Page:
Monday Morning News

A replacement for Touch ID was always on the cards as soon as we heard rumours about Apple moving the Touch ID sensor from its current home on the home button. DigiTimes is now saying that Apple has something in the works, not based on any existing fingerprint recognition technology but instead something custom that will allow the use of a touchscreen and fingerprint sensor at the same time. I just hope it’s as reliable and as fast as current Touch ID tech.

All the major rumour blogs now seem to agree that Apple will release an iPhone with a 5.8-inch OLED display. Nikkei joins analyst Ming-Chi Kuo, Barclays, and Mac Okatara. While the screen size is expected to measure in at 5.8-inches, the confusion comes from the physical size of the device, which could be something in the size of a 4.7-inch phone.

This year’s iPhone is shaping up to be radically different than previous models, with features such as wireless charging, whole-screen fingerprint recognition, and an entirely new design. 9to5Mac asks the question if you’d be willing to wait a couple of months for this model of iPhone, or upgrade in September as normal with whatever Apple decide to do with the regular 4.7 and 5.5-inch iPhones.

While Macworld asks how different this year’s iPhone could be, note that they’re talking about the third new iPhone model that isn’t the 4.7 or 5.5-inch models. I’m starting to wonder what Apple are doing with the regular iPhones — it seems unlikely that they would decide to do a simple hardware refresh two years in a row without adding any significant new features, but so far we have’t heard about any kind of redesign.

The New York Times reports Apple devices in classrooms are slowly but surely being replaced with Chromebooks. Shipments of iPads and Macs have fallen below 20% of all mobile devices shipped to primary and secondary schools in the US in 2016. The article also describes cost as a major factor, with the cheap and cheerful nature of Chromebooks providing a much easier sell to administrators.

Jon Mitchell’s post on how he’s an every day Apple Watch wearer didn’t make it into either January’s Good Reads or February’s, so I’m posting about it today. Mitchell tells us about using watch faces based on different contexts, and even though he uses the Modular face almost exclusively, it’s the obvious choice if you want to really customise your watch face.

Over the weekend a few folks on Twitter got excited about the Matias Wireless Aluminium Keyboard. In their review, 9to5Mac says it’s the wireless keyboard Apple should be making, with year-long battery life, the same chiclet keys as the regular Apple keyboard, but with the addition of a numpad.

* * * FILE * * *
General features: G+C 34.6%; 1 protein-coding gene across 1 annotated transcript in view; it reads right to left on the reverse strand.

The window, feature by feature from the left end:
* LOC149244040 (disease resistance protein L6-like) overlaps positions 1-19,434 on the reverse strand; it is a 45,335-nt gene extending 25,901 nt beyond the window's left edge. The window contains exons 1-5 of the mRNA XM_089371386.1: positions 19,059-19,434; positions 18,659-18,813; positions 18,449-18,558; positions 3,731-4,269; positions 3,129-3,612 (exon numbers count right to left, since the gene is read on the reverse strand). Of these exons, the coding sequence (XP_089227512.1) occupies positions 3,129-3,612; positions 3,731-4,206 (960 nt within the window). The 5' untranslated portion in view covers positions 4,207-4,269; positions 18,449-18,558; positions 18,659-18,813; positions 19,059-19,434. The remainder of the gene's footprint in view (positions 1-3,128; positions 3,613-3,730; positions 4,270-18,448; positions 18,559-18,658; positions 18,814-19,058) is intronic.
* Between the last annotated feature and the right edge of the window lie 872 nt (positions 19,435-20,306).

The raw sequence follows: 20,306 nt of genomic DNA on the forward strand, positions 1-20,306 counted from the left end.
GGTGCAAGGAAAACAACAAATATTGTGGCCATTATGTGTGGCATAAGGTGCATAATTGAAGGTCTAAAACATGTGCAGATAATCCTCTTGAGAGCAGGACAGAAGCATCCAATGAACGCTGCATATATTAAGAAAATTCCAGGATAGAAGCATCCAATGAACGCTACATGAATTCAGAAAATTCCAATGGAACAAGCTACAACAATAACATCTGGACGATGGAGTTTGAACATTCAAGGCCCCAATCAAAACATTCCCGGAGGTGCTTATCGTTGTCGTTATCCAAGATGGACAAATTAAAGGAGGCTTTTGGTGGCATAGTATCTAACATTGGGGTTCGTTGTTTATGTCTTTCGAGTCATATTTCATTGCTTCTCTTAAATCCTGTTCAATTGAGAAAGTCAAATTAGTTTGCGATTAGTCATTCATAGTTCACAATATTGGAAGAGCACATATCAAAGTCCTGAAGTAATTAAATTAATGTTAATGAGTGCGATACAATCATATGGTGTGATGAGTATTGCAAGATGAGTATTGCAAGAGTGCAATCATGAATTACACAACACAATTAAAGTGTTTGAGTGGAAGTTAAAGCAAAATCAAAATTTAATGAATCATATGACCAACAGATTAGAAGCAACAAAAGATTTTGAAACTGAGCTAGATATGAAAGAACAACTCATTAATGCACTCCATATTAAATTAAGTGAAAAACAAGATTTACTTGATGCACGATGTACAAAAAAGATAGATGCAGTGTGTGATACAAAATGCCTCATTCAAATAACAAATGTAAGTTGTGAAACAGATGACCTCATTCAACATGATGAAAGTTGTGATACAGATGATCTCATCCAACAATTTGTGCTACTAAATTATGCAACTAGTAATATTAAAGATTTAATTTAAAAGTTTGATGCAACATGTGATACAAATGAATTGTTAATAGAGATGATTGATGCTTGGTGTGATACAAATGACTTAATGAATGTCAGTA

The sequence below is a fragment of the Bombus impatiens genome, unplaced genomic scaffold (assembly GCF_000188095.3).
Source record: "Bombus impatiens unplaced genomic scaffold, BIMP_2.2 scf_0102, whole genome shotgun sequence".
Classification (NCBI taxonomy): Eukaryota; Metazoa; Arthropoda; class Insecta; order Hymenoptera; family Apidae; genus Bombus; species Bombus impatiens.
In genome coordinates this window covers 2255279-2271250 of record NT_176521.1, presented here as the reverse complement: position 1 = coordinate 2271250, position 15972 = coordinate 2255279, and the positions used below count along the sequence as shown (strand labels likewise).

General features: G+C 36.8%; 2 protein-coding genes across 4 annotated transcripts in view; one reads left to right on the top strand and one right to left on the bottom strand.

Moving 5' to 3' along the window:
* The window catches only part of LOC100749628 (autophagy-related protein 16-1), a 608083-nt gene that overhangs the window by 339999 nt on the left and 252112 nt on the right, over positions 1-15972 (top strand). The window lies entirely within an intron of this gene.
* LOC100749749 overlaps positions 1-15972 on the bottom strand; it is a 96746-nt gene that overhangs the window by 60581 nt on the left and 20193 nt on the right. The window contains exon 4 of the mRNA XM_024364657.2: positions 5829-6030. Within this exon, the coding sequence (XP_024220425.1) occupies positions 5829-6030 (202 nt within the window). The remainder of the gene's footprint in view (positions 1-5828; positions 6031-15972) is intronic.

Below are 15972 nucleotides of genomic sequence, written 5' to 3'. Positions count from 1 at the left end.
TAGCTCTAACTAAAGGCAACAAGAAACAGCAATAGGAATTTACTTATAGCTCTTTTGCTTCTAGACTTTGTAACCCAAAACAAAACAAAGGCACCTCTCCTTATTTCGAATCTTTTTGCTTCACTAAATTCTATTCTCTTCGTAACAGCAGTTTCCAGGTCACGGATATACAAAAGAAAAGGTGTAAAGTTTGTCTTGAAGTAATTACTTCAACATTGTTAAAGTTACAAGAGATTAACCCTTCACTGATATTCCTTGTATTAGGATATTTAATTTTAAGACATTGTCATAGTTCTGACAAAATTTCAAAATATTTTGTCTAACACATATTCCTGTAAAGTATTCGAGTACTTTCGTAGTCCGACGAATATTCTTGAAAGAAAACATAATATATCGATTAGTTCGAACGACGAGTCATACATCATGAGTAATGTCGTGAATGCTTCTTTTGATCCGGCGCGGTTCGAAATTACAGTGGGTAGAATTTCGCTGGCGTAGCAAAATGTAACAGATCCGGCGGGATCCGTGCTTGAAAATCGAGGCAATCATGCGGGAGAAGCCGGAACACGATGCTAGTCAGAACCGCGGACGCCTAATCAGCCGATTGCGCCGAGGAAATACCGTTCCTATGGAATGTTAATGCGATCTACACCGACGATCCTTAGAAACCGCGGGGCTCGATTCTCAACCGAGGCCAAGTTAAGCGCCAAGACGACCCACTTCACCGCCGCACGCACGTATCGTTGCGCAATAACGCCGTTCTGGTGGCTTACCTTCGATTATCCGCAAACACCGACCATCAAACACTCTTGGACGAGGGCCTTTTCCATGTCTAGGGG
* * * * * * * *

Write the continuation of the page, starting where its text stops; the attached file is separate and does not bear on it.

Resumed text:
Apple SVP of Internet Software and Services Eddy Cue has been meeting with companies like Paramount Pictures and Sony TV. Reports claim the content of the meetings is unknown, but sources say Apple is planning something big to do with content — or maybe even bigger than that, with “transformative acqusition” used to describe the talks.

If you’re a TextWrangler user, Bare Bones Software has announced the retirement of the text editor. Their replacement of choice is BBEdit, which is their closest product and includes most TextWrangler features and some extras.

Two new ads from Apple continue the iPad Pro tweets, so if you want to take better notes or need less stuff, then the iPad Pro is for you.

Notable Replies

  1. I want that keyboard - space grey please.

    The Microsoft Designer comes pretty close but doesn’t have Mac specific keys. We have a few at work and they feel really nice.

  2. In my experience TouchID is far from fast and reliable, it rarely works first time for me and the fingerprints have to be constantly updated on the device. This has been the case across 3 iPhones, one replaced by Apple under warranty due to issues with the reliability of the touch screen and now the finger print reader on that is starting to fault again. I do not do anything which makes my finger prints change such as metalwork or anything that would affect the fingerprints. (But perhaps I’m just really unlucky as I also have no end of issues with OS X mail using either iCloud or Gmail)

    I have seen Apple devices leaving classrooms in droves over the last 12 months, the cost of Apple equipment is prohibitively expensive for schools and in the long term this will be to the detriment of Apple. With the Google logo and services in front of young minds from an early age they will almost all automatically think of Google devices and services when they think of technology. In years gone by Apple had a huge part of the school market with servers, desktops, notebooks and iPads but those days are now gone, the vast majority of schools here are removing their Apple servers and not replacing Apple hardware when it is past its use by date. Instead they use Google cloud services and are replacing MacBook’s and (to some extent) iPads with ChromeBooks due to their very low cost and tight integration with the aforementioned Google services.

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